The Record article included quotes from Emissoft threat analyst Brett Callow noting that attacks on defense sector companies should concern everyone because “there’s no way of knowing where the stolen data may end up.” Even if the ransom is paid.

It should be obvious that threat actors who steal or encrypt data are motivated by the profit and would love to sell valuable data to hostile governments or terrorists. Brett Callow specifically mentioned two previous defense supply chain attacks – Visser Precision a Lockheed-Martin parts supplier, and Westech International, a military contractor supporting the Minuteman III nuclear missile deterrent system.

According to the BlackFog site report for 2022, the Conti and Lapsus$ ransomware groups are the two most active groups so far in 2022, accounting for 27.3% and 13.6% of the attacks respectively. The BlackCat and LockBit groups were in 3rd and 4th place, accounting for another 9.1% and 7.6%. The targets were in nearly every industry as well as local and state governments. Cyber insurers have been forced to raise their rates because of the significant increase in attacks.

Bottom line: No company or organization is immune from these attacks. Your best defense is one that ensures your employees are fully trained to “Never Trust and Always Verify” all emails and calls. If you can stop your people from reflexively clicking the links or opening infected documents, your company becomes a more hardened target. But remember, it only takes one less vigilant, or disgruntled employee to open the back door for bad actors. Moreover, your organization’s network should enforce a Zero Trust policy and adhere to the Principle-of-Least-Privilege (PoLP).  In other words, this means your cybersecurity infrastructure needs to be intelligently designed to limit internal access to just what is necessary for people to maintain business operations.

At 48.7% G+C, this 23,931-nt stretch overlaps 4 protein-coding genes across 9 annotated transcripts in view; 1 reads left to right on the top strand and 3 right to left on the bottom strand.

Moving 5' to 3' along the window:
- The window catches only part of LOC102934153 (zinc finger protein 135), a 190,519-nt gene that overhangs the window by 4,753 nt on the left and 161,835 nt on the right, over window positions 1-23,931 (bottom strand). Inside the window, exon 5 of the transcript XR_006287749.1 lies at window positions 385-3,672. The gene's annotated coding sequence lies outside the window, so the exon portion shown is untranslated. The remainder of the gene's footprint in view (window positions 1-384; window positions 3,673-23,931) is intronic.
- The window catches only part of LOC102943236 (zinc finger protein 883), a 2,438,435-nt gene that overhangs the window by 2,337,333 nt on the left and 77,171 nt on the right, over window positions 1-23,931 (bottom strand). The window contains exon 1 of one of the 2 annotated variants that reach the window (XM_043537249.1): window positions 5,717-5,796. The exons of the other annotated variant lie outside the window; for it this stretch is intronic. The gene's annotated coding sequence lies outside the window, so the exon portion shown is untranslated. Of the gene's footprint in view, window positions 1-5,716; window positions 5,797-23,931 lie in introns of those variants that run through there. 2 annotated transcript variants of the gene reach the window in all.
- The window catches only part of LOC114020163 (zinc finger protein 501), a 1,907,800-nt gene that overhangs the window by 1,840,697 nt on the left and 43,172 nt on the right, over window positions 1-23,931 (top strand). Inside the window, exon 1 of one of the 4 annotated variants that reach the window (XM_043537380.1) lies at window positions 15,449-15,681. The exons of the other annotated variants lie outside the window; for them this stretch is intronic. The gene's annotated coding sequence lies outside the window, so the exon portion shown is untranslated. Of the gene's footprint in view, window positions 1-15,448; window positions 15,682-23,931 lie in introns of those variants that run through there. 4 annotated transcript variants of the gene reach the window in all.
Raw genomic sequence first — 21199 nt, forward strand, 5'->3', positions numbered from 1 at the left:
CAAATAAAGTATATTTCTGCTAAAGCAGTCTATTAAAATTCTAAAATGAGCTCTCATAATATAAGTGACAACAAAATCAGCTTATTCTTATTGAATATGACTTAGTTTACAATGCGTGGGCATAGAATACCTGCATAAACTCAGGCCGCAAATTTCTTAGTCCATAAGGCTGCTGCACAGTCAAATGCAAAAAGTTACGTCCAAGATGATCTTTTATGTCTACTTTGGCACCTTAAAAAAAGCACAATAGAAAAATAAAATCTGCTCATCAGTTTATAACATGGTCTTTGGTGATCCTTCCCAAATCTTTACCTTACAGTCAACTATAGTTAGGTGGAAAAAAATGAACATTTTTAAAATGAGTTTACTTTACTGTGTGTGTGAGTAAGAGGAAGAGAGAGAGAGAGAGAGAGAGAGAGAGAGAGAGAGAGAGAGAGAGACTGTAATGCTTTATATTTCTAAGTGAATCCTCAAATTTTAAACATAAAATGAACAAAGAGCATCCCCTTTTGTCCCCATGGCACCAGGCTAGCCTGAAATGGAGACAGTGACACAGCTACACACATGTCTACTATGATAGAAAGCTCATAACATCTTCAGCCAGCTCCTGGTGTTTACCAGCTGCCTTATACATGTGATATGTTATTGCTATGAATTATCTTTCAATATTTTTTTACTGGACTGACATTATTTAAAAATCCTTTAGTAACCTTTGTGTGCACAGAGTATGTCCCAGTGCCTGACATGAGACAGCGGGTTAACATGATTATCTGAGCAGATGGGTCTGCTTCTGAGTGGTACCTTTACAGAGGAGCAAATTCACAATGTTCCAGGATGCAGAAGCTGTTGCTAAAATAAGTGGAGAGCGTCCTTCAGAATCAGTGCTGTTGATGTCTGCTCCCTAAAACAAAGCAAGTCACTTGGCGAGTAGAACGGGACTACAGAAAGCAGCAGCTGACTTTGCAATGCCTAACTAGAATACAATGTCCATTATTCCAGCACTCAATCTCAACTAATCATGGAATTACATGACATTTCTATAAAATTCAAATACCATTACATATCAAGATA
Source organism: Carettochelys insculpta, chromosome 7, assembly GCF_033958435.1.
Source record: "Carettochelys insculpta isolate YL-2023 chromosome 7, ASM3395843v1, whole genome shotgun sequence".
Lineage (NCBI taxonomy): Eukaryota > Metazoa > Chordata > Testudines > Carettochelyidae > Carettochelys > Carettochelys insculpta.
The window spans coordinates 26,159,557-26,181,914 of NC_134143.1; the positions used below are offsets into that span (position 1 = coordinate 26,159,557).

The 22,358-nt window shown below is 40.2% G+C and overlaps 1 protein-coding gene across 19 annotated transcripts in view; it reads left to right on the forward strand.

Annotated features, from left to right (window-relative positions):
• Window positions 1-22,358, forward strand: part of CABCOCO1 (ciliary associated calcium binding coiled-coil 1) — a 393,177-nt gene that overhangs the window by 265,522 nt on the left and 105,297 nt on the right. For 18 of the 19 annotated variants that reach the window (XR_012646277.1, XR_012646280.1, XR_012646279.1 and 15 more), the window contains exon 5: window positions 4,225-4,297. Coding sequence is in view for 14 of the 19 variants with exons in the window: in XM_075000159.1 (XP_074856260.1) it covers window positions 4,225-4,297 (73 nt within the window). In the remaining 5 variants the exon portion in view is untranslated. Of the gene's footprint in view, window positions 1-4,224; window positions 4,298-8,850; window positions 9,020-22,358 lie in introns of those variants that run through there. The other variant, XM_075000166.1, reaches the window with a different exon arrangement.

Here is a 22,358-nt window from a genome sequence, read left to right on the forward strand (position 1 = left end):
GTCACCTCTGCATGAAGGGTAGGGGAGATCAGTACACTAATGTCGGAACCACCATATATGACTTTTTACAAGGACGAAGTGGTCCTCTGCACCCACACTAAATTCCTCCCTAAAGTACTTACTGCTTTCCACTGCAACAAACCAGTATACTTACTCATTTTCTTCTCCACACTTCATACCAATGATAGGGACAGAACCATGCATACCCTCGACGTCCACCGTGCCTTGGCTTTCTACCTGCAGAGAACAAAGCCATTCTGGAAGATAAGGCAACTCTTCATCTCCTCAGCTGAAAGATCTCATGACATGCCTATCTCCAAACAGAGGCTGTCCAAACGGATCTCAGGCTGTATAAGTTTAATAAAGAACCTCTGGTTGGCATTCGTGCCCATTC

That means ensuring that even if one of your computers is compromised, it won’t open your entire network to an intruder, allowing them access to your company’s intellectual property, PII, source code and financial information – also known as: “your Crown Jewels”. What is the solution to this problem? A comprehensive penetration test and regular vulnerability assessments by a certified cybersecurity expert can check your defenses in this area and identify any vulnerabilities in your cybersecurity wall.

And that’s where Ardent Security comes in. This is the home adversary environment we fly in!

Sure, it’s not as glamorous as being a fighter pilot, but let’s be frank; a fighter pilot wouldn’t be much help with this problem unless you know the location of the ransomware servers and intend to conduct an aerial strike on them. (For legal purposes, our lawyers have advised us not to recommend that anyway…)

Call Ardent Security today.


We can help.